Linda Fay Groves, s/k/a Linda Faye Groves v. Commonwealth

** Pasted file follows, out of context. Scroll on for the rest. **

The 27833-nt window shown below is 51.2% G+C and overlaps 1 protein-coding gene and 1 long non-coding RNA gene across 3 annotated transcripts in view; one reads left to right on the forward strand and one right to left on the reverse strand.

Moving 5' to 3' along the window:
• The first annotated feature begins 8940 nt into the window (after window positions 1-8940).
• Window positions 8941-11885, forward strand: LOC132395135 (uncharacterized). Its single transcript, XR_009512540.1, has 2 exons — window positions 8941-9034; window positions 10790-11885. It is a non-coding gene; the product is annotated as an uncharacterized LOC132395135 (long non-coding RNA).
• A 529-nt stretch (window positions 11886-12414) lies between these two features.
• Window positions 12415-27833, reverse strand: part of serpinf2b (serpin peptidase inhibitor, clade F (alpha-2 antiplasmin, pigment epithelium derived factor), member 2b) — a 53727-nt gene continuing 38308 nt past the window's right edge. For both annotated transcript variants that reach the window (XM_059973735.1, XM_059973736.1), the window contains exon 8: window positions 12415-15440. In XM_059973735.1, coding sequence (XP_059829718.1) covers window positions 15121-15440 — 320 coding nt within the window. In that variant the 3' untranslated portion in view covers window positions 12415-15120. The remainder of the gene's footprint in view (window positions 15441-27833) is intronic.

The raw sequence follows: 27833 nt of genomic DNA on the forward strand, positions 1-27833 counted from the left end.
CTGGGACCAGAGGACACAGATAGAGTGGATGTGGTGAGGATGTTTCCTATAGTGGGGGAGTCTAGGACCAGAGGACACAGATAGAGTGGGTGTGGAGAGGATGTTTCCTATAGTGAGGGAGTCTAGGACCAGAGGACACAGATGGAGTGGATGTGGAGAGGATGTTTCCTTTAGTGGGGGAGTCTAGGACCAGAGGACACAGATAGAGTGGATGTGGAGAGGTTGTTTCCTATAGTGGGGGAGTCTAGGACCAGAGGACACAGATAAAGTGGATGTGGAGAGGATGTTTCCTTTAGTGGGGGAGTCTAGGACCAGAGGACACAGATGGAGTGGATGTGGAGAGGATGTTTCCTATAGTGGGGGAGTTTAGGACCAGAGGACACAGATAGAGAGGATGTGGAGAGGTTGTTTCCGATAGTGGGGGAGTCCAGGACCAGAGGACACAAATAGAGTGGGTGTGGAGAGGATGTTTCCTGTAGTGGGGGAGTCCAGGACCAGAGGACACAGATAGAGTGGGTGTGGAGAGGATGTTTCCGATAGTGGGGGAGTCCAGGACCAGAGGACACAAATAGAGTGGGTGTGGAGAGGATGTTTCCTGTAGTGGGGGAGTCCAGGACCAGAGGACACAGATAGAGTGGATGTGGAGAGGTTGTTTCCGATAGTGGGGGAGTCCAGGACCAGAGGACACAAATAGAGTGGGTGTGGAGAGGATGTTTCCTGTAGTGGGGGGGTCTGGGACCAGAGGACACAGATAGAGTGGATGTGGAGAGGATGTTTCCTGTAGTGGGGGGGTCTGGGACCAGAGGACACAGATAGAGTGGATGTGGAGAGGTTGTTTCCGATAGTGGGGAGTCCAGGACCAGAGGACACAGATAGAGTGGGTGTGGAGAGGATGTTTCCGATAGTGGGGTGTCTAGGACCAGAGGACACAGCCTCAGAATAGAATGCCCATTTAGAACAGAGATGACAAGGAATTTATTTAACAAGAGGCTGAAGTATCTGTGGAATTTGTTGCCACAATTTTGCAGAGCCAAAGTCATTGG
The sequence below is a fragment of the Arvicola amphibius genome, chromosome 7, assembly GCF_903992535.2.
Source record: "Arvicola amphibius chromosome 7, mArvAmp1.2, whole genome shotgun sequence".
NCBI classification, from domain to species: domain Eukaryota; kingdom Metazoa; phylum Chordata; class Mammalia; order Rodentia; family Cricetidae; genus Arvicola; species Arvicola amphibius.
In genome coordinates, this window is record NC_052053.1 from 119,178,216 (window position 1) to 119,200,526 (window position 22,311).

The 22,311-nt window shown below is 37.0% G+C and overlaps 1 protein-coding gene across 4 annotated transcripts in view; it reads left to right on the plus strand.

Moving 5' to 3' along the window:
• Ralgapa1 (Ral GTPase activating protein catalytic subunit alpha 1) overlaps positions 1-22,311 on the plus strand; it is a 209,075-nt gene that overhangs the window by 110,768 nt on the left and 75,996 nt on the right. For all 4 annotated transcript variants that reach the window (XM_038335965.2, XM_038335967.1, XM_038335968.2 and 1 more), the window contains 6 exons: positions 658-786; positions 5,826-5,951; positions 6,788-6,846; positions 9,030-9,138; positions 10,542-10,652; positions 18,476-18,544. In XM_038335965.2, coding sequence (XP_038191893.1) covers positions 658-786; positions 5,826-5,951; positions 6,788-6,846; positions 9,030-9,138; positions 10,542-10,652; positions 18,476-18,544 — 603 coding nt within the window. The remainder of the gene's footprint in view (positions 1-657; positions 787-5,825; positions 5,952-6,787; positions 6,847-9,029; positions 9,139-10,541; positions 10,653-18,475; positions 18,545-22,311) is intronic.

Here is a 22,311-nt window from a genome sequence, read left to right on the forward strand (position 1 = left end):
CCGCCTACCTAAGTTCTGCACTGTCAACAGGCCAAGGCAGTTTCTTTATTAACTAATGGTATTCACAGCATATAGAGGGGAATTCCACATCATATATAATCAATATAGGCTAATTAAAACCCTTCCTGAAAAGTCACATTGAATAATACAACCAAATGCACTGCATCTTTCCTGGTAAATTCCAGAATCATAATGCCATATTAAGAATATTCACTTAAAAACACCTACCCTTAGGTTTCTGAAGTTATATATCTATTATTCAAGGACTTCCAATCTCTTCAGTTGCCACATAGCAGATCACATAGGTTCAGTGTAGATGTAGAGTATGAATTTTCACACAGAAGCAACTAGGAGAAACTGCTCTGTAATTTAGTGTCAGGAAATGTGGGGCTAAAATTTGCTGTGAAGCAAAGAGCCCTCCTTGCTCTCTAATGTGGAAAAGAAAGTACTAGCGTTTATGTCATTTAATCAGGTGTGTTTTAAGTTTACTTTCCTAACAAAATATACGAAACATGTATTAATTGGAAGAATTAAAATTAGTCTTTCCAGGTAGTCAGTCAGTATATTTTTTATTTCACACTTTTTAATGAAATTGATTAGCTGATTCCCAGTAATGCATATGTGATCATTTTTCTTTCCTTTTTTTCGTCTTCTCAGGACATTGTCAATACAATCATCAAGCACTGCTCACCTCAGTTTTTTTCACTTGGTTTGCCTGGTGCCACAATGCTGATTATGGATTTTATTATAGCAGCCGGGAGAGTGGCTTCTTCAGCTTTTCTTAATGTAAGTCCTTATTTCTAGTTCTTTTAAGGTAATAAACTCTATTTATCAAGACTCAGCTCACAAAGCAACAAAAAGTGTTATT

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COURT OF APPEALS OF VIRGINIA Present: Judges Elder, Kelsey and McClanahan Argued at Richmond, Virginia LINDA FAY GROVES, S/K/A LINDA FAYE GROVES v. OPINION BY JUDGE D. ARTHUR KELSEY JUNE 19, 2007 Record No. 0229-06-2 COMMONWEALTH OF VIRGINIA FROM THE CIRCUIT COURT OF POWHATAN COUNTY Thomas V. Warren, Judge Joseph M. Teefey, Jr. (David Paul Morgan; Smith & Wells, P.C., on brief), for appellant. Karri B. Atwood, Assistant Attorney General (Robert F. McDonnell, Attorney General, on brief), for appellee. The trial court found Linda Faye Groves guilty of larceny by false pretenses, a violation of Code § 18.2-178. On appeal, Groves claims the court used the wrong legal standard in adjudicating her guilt. Her conviction should be vacated, she argues, and remanded for retrial under the correct standard. We disagree and affirm. I. After Groves and her husband separated, she used her husband s separate checking account to pay various bills. The account was in his name only and contained funds belonging solely to him. Authorizing debits to her husband s checking account number, Groves paid off debt balances on two of her personal credit cards amounting to $3,065.60. In the same way, she used funds from her husband s account to purchase movies ($205.70) and to pay bills for satellite television service ($272.96) as well as landline and cell phone service ($190.05). Groves admitted she did not have her husband s permission to use the funds in his separate checking account. She instead asserted a claim-of-right defense, arguing that her husband left her and the children penniless and would not keep current his court-ordered child-support obligations which, she said, were $3,000 in arrears. As for the additional $734.31 taken from his account, she argued that her husband paid all household debts prior to their separation and should not be allowed to run away from his responsibilities. She thus believed she had a right to take that money and use it for the support of the family. Her husband testified he never gave his wife permission to use his separate checking account for any reason. Even when they were together, he said, his separate checking account was never used to pay his wife s credit card bills or any household expenses. He acknowledged a court order reflecting an arrearage of $2,800 in child-support obligations but said he had been regularly paying household expenses directly. The day before Groves used her husband s separate account to pay her bills, she swore out a criminal complaint against him for domestic assault. The charge was later dismissed when she advised the presiding judge that she lied under oath about the assault warrant. At trial, the prosecutor asked Groves on cross-examination if she was mad at her husband at the time she used the funds in his checking account. She answered: A. Absolutely. Q. You figured you could just take what you wanted? A. Absolutely. I was not mad, no, sir. Q. So you weren t upset at all? A. I was not mad at Mr. Groves at all. Sitting as factfinder, the trial judge rejected Linda Groves s claim-of-right defense and found her guilty. The trial judge began his ruling from the bench with the observation that all of this comes down to not only credibility, but the weight of the evidence. He ended his ruling with I don t believe your testimony. I find you guilty. In between, the trial judge explained his view of the case this way: -2- Certain facts I think are important. One, this checking account that we re talking about is Mr. Groves and his account alone. You had no authority whatsoever, legally, to take anything out of that account. That is singly important insofar as I m concerned. Secondly, if we were talking about a couple of hundred dollars for some groceries, the fuel man is outside with a hundred gallons of fuel for your children and the house is dark and cold, that would be something. But we re talking here about a minimum of $3,700, thousands of dollars, just like that, a couple of days after you say that he assaulted you and after you swear out a warrant. And what it seems to me is that you had the idea you had no claim of right or no title to that property, or claim or anything; that s his money. . . . You knew that money was his. * * * * * * * Frankly, insofar as the credibility is concerned, Mr. Groves is head and shoulders above you insofar as credibility is concerned. I think this is just no different than if you had gone into his bedroom and taken $3,000 out of his billfold and walked out because you thought that he owed you $3,000. If he s got all of this money, and he is in arrears, then the judge can put him in jail until he pays this arrearage. Now, you can t just take this thing into your hands and do as you please, make up stories, have people arrested, come in, oh, well, I was lying about that and so forth and so on. It s really a cavalier approach that you had about some things that are extremely serious. I don t believe your testimony. The trial court found Groves guilty of larceny by false pretenses and sentenced her to a fully suspended 90-day jail term. II. Groves sees in the trial court s remarks a fundamental misunderstanding of the law governing her claim-of-right defense, which she describes as tantamount to improperly instructing the jury. In particular, Groves contends, the trial judge s remarks suggest that he mistakenly thought a claim-of-right defense could never be asserted in cases where, like here, the defendant honestly believed she was merely collecting on a debt. Not contesting the factual -3- sufficiency of her conviction, Groves asserts the case should be remanded for retrial under the correct principles of law. 1 We begin our analysis with settled principles of appellate review. Absent clear evidence to the contrary in the record, the judgment of a trial court comes to us on appeal with a presumption that the law was correctly applied to the facts. Yarborough v. Commonwealth, 217 Va. 971, 978, 234 S.E.2d 286, 291 (1977); Craddock v. Commonwealth, 40 Va. App. 539, 547, 580 S.E.2d 454, 458 (2003). This means the judge is presumed to know the law and to apply it correctly in each case. Crest v. Commonwealth, 40 Va. App. 165, 172 n.3, 578 S.E.2d 88, 91 n.3 (2003). Only clear evidence to the contrary in the record, Campbell v. Commonwealth, 39 Va. App. 180, 186, 571 S.E.2d 906, 909 (2002) (citation omitted), suffices to rebut the presumption. In reviewing the record, therefore, we will not fix upon isolated statements of the trial judge taken out of the full context in which they were made, and use them as a predicate for holding the law has been misapplied. Bullock v. Commonwealth, 48 Va. App. 359, 368, 631 S.E.2d 334, 339-40 (2006) (citation omitted). And a trial court s remark is not, in and of itself, the full context simply because it represents the only point at which the court expressly addressed the issue in dispute. Parker v. Commonwealth, 41 Va. App. 643, 656-57, 587 S.E.2d 749, 755 (2003) (citations, internal brackets, and quotation marks omitted). When announcing his ruling, the trial judge began his analysis focusing on the credibility and weight of the evidence concerns, and he ended his reasoning on exactly the 1 The Opening Brief of Appellant asserts a general sufficiency challenge to the evidence presented at trial. At oral argument, however, appellant s counsel expressly abandoned that argument: If this was simply a sufficiency case, I would concede I lose and this case has no merit . . . . I would have to concede there was not an absence of evidence. We thus do not address in any detail the issue of sufficiency. -4- same point: I don t believe your testimony. He had ample reason for reaching this conclusion. An admitted perjurer, Groves claimed she confiscated over $3,700 from her husband s checking account as a self-help remedy to recover a $3,000 child support debt. She took the money, the trial judge observed, after swearing out a false assault claim against her husband. She spent most of the money on her personal credit card bills ($3,065.60) without presenting any evidence to substantiate her allegation that the underlying purchases benefited the children. Her claim of right to the remaining $700 (more than enough to satisfy the $200 larceny threshold) rested on even weaker grounds. Those funds, she asserted, compensated for her husband s breach of his moral duty to provide financial support for the family which, as she interpreted that duty, included payment for movies, satellite television service, and cell phone bills. The claim-of-right defense requires a predicate showing of good faith, Butts v. Commonwealth, 145 Va. 800, 811-12, 133 S.E. 764, 767-68 (1926), a bona fide belief by the taking party that she has some legal right to the property taken, Strohecker v. Commonwealth, 23 Va. App. 242, 257, 475 S.E.2d 844, 852 (1996). While mistaken, it must still be sincere, O Banion v. Commonwealth, 33 Va. App. 47, 56, 531 S.E.2d 599, 603 (2000), and not a dishonest pretense, 2 Joel Prentiss Bishop, Bishop on Criminal Law § 851, at 648-49 (9th ed. 1923). Where the evidence is conflicting the question of bona fides is for the trier of the facts, in this case the court. Pierce v. Commonwealth, 205 Va. 528, 533, 138 S.E.2d 28, 32 (1964). Whether asserted in good faith or as a mere pretext, id., a claim-of-right defense relies heavily on factfinding. See Reed v. Commonwealth, 6 Va. App. 65, 70, 366 S.E.2d 274, 277 (1988) (observing that the claim-of-right defense is usually a question for the trier-of-fact ). When successful, a claim-of-right defense negates the defendant s animus furandi the intent to steal mens rea element of larceny. Rollin M. Perkins, Criminal Law 265-66, 271 (2d ed. 1969). -5- When framed by the facts of this case, the trial judge s remarks reveal no misapplication of law imbedded within his reasoning. After rejecting the good-faith factual predicate underlying Groves s claim-of-right defense, the trial judge correctly observed that Groves had no authority whatsoever, legally, to take anything out of her husband s separate account. Given the bad faith inhering to her motives, Groves s conduct truly was (as the trial judge put it) no different than simply taking money right out of her husband s billfold. By putting it that way, however, the trial judge was not declaring that no wife could ever have a bona fide claim of right to money in her husband s billfold. The judge was simply observing that this particular wife s mala fides undermined the legitimacy of any claim she might have had to the money. 2 Along the same lines, we do not understand the trial judge to have asserted that a child support arrearage could never be the subject of a claim-of-right defense. Instead, the judge merely observed that, absent bona fide motives sufficient to displace larcenous intent, a support-order payee cannot unilaterally use self-help as a non-judicial tool of enforcement. That unremarkable conclusion is particularly true where, as here, no evidence corroborated her allegation that the confiscated funds actually benefited the children. III. In short, Groves s claim-of-right defense failed not because the trial judge misunderstood the law but because he disbelieved Groves. We thus affirm. Affirmed. 2 We mean no disparagement of the ancient spousal duty to provide necessaries, William Blackstone, Commentaries on the Laws of England 189 (Gavit ed. 1892), an implicit obligation of the matrimonial relationship long recognized by the common law of Virginia. See 1 Henry St. George Tucker, Commentaries on the Laws of Virginia 120, 122 (3d ed. 1846). We have little doubt, however, that a rational factfinder could conclude that more than $200 of the funds taken by Groves were spent on purchases outside the scope of any good faith perception on her part of that duty. -6-